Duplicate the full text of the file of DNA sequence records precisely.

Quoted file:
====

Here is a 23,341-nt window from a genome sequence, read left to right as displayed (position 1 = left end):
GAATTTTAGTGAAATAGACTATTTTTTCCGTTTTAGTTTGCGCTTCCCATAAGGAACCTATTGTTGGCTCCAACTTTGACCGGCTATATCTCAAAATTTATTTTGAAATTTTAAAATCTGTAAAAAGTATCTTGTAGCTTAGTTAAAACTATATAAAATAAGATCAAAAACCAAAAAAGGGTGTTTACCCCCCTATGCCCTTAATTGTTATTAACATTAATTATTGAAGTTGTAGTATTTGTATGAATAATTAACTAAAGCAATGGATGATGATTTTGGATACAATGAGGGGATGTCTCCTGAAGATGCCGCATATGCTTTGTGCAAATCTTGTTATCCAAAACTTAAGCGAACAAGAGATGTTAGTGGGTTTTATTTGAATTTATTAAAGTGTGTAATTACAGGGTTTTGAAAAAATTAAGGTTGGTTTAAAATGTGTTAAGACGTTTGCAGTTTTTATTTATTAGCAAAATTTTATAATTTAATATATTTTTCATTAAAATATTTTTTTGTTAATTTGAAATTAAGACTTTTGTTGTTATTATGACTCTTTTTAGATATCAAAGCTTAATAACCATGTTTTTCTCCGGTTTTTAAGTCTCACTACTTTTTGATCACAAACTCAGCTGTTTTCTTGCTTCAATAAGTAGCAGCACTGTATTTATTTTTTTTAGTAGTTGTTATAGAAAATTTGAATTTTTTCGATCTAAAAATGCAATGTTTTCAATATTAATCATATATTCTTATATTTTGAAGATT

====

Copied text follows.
Here is a 23,341-nt window from a genome sequence, read left to right as displayed (position 1 = left end):
GAATTTTAGTGAAATAGACTATTTTTTCCGTTTTAGTTTGCGCTTCCCATAAGGAACCTATTGTTGGCTCCAACTTTGACCGGCTATATCTCAAAATTTATTTTGAAATTTTAAAATCTGTAAAAAGTATCTTGTAGCTTAGTTAAAACTATATAAAATAAGATCAAAAACCAAAAAAGGGTGTTTACCCCCCTATGCCCTTAATTGTTATTAACATTAATTATTGAAGTTGTAGTATTTGTATGAATAATTAACTAAAGCAATGGATGATGATTTTGGATACAATGAGGGGATGTCTCCTGAAGATGCCGCATATGCTTTGTGCAAATCTTGTTATCCAAAACTTAAGCGAACAAGAGATGTTAGTGGGTTTTATTTGAATTTATTAAAGTGTGTAATTACAGGGTTTTGAAAAAATTAAGGTTGGTTTAAAATGTGTTAAGACGTTTGCAGTTTTTATTTATTAGCAAAATTTTATAATTTAATATATTTTTCATTAAAATATTTTTTTGTTAATTTGAAATTAAGACTTTTGTTGTTATTATGACTCTTTTTAGATATCAAAGCTTAATAACCATGTTTTTCTCCGGTTTTTAAGTCTCACTACTTTTTGATCACAAACTCAGCTGTTTTCTTGCTTCAATAAGTAGCAGCACTGTATTTATTTTTTTTAGTAGTTGTTATAGAAAATTTGAATTTTTTCGATCTAAAAATGCAATGTTTTCAATATTAATCATATATTCTTATATTTTGAAGATT